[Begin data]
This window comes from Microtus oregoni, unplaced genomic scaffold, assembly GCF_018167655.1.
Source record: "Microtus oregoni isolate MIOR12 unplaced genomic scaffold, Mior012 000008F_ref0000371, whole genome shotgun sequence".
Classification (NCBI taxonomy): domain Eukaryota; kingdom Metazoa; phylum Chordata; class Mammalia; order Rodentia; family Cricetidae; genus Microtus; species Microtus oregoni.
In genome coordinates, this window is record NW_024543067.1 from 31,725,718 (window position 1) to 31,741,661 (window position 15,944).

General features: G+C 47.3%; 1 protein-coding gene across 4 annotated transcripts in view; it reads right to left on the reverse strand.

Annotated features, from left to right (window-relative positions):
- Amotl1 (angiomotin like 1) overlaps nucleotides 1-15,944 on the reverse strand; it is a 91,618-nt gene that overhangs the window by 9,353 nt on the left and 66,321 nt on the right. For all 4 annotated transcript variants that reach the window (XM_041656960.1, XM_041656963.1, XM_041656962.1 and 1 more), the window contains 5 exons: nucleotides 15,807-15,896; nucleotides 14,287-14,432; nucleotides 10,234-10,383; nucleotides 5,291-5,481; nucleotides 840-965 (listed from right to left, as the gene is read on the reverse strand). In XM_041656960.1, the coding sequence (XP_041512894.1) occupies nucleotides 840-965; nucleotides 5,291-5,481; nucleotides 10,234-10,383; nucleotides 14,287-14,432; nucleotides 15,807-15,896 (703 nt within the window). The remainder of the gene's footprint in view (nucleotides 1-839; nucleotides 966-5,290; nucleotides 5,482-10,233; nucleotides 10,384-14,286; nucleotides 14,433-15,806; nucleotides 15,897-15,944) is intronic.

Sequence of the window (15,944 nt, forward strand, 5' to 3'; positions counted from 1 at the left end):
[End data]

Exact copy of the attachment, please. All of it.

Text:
This window comes from Microtus oregoni, unplaced genomic scaffold, assembly GCF_018167655.1.
Source record: "Microtus oregoni isolate MIOR12 unplaced genomic scaffold, Mior012 000008F_ref0000371, whole genome shotgun sequence".
Classification (NCBI taxonomy): domain Eukaryota; kingdom Metazoa; phylum Chordata; class Mammalia; order Rodentia; family Cricetidae; genus Microtus; species Microtus oregoni.
In genome coordinates, this window is record NW_024543067.1 from 31,725,718 (window position 1) to 31,741,661 (window position 15,944).

General features: G+C 47.3%; 1 protein-coding gene across 4 annotated transcripts in view; it reads right to left on the reverse strand.

Annotated features, from left to right (window-relative positions):
- Amotl1 (angiomotin like 1) overlaps nucleotides 1-15,944 on the reverse strand; it is a 91,618-nt gene that overhangs the window by 9,353 nt on the left and 66,321 nt on the right. For all 4 annotated transcript variants that reach the window (XM_041656960.1, XM_041656963.1, XM_041656962.1 and 1 more), the window contains 5 exons: nucleotides 15,807-15,896; nucleotides 14,287-14,432; nucleotides 10,234-10,383; nucleotides 5,291-5,481; nucleotides 840-965 (listed from right to left, as the gene is read on the reverse strand). In XM_041656960.1, the coding sequence (XP_041512894.1) occupies nucleotides 840-965; nucleotides 5,291-5,481; nucleotides 10,234-10,383; nucleotides 14,287-14,432; nucleotides 15,807-15,896 (703 nt within the window). The remainder of the gene's footprint in view (nucleotides 1-839; nucleotides 966-5,290; nucleotides 5,482-10,233; nucleotides 10,384-14,286; nucleotides 14,433-15,806; nucleotides 15,897-15,944) is intronic.

Sequence of the window (15,944 nt, forward strand, 5' to 3'; positions counted from 1 at the left end):